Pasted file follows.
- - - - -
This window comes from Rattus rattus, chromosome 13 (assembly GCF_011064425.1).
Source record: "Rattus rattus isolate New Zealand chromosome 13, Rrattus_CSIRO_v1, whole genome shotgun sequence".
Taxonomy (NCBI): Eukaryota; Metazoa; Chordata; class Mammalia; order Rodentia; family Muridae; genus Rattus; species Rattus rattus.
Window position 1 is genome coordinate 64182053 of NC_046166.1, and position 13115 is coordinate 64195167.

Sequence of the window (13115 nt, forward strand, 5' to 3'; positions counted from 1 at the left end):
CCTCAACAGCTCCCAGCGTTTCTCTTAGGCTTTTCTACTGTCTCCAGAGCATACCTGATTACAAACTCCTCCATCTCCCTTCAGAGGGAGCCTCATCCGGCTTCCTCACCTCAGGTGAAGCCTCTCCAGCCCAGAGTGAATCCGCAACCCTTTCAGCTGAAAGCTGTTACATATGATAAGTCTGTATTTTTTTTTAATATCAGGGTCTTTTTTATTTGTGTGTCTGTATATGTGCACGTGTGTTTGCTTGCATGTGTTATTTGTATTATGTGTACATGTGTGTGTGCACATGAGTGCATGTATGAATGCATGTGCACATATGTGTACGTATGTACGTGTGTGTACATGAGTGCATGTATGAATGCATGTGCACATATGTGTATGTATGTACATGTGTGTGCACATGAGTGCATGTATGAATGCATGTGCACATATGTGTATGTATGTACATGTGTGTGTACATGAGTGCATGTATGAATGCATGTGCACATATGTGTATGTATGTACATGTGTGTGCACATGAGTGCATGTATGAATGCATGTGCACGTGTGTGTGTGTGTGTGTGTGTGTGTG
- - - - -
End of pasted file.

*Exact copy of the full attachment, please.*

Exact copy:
This window comes from Rattus rattus, chromosome 13 (assembly GCF_011064425.1).
Source record: "Rattus rattus isolate New Zealand chromosome 13, Rrattus_CSIRO_v1, whole genome shotgun sequence".
Taxonomy (NCBI): Eukaryota; Metazoa; Chordata; class Mammalia; order Rodentia; family Muridae; genus Rattus; species Rattus rattus.
Window position 1 is genome coordinate 64182053 of NC_046166.1, and position 13115 is coordinate 64195167.

Sequence of the window (13115 nt, forward strand, 5' to 3'; positions counted from 1 at the left end):
CCTCAACAGCTCCCAGCGTTTCTCTTAGGCTTTTCTACTGTCTCCAGAGCATACCTGATTACAAACTCCTCCATCTCCCTTCAGAGGGAGCCTCATCCGGCTTCCTCACCTCAGGTGAAGCCTCTCCAGCCCAGAGTGAATCCGCAACCCTTTCAGCTGAAAGCTGTTACATATGATAAGTCTGTATTTTTTTTTAATATCAGGGTCTTTTTTATTTGTGTGTCTGTATATGTGCACGTGTGTTTGCTTGCATGTGTTATTTGTATTATGTGTACATGTGTGTGTGCACATGAGTGCATGTATGAATGCATGTGCACATATGTGTACGTATGTACGTGTGTGTACATGAGTGCATGTATGAATGCATGTGCACATATGTGTATGTATGTACATGTGTGTGCACATGAGTGCATGTATGAATGCATGTGCACATATGTGTATGTATGTACATGTGTGTGTACATGAGTGCATGTATGAATGCATGTGCACATATGTGTATGTATGTACATGTGTGTGCACATGAGTGCATGTATGAATGCATGTGCACGTGTGTGTGTGTGTGTGTGTGTGTGTG